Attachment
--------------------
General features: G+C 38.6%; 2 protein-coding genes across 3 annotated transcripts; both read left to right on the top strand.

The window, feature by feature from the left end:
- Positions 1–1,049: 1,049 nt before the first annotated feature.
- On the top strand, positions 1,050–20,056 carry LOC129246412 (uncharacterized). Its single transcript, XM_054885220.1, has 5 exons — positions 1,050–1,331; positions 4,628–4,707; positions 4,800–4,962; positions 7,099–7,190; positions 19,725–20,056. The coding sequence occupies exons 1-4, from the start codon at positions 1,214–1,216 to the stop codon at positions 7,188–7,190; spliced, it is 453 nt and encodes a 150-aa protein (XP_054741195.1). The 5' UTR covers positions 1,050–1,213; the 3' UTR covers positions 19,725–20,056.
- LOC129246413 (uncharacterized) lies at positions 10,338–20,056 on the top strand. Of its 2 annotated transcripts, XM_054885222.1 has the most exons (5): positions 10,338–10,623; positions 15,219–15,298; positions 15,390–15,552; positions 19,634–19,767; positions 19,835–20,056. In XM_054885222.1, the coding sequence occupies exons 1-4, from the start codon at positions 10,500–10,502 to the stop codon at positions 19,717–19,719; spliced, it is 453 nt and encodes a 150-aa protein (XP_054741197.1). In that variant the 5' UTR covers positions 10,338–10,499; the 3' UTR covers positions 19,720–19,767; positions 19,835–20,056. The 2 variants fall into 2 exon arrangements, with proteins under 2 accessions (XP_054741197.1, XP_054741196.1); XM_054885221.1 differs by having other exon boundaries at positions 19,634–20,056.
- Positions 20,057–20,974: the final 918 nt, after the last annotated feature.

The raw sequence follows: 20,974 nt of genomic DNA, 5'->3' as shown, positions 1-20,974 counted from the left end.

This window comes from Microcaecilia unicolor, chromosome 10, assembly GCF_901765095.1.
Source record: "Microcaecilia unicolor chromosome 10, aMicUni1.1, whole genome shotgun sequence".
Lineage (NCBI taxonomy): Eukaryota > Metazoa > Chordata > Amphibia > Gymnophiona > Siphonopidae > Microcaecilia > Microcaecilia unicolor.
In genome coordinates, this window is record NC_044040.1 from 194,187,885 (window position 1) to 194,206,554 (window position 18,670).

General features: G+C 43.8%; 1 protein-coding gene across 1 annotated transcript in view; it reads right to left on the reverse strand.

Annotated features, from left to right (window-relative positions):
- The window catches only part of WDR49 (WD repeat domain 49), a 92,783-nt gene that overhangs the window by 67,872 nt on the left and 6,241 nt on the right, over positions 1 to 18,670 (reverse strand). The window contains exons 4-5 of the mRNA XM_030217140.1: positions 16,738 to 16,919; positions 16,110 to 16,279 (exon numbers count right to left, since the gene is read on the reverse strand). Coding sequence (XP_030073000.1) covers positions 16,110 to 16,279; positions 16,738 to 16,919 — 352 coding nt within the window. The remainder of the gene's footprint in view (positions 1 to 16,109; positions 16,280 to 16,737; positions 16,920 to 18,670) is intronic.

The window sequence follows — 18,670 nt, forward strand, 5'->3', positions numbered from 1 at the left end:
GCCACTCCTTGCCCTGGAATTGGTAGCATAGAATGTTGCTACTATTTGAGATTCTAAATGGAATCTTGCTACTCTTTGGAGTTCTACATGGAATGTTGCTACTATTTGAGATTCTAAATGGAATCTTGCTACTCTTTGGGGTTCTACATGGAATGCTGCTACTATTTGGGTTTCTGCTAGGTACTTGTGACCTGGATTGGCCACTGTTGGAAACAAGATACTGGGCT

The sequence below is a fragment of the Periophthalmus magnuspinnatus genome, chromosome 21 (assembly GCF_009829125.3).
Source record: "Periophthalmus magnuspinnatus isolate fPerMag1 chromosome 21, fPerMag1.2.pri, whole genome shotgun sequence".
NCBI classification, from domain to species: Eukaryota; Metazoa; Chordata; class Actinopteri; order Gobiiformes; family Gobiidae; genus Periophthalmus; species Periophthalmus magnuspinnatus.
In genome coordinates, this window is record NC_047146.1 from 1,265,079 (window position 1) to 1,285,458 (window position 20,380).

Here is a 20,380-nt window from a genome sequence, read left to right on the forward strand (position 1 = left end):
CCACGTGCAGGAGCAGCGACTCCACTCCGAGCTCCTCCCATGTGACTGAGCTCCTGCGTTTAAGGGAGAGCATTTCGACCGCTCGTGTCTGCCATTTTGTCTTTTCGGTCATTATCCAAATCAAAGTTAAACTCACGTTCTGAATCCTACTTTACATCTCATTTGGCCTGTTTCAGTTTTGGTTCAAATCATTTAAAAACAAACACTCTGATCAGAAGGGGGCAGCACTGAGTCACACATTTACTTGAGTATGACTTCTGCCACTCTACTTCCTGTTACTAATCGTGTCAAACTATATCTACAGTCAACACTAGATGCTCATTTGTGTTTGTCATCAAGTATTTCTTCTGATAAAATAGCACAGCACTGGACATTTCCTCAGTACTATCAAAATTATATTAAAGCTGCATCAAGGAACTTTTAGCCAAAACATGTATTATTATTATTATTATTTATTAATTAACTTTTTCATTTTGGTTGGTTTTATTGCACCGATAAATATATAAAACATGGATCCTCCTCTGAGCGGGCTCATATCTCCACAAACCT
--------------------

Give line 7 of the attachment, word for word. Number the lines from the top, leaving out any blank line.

The raw sequence follows: 20,974 nt of genomic DNA, 5'->3' as shown, positions 1-20,974 counted from the left end.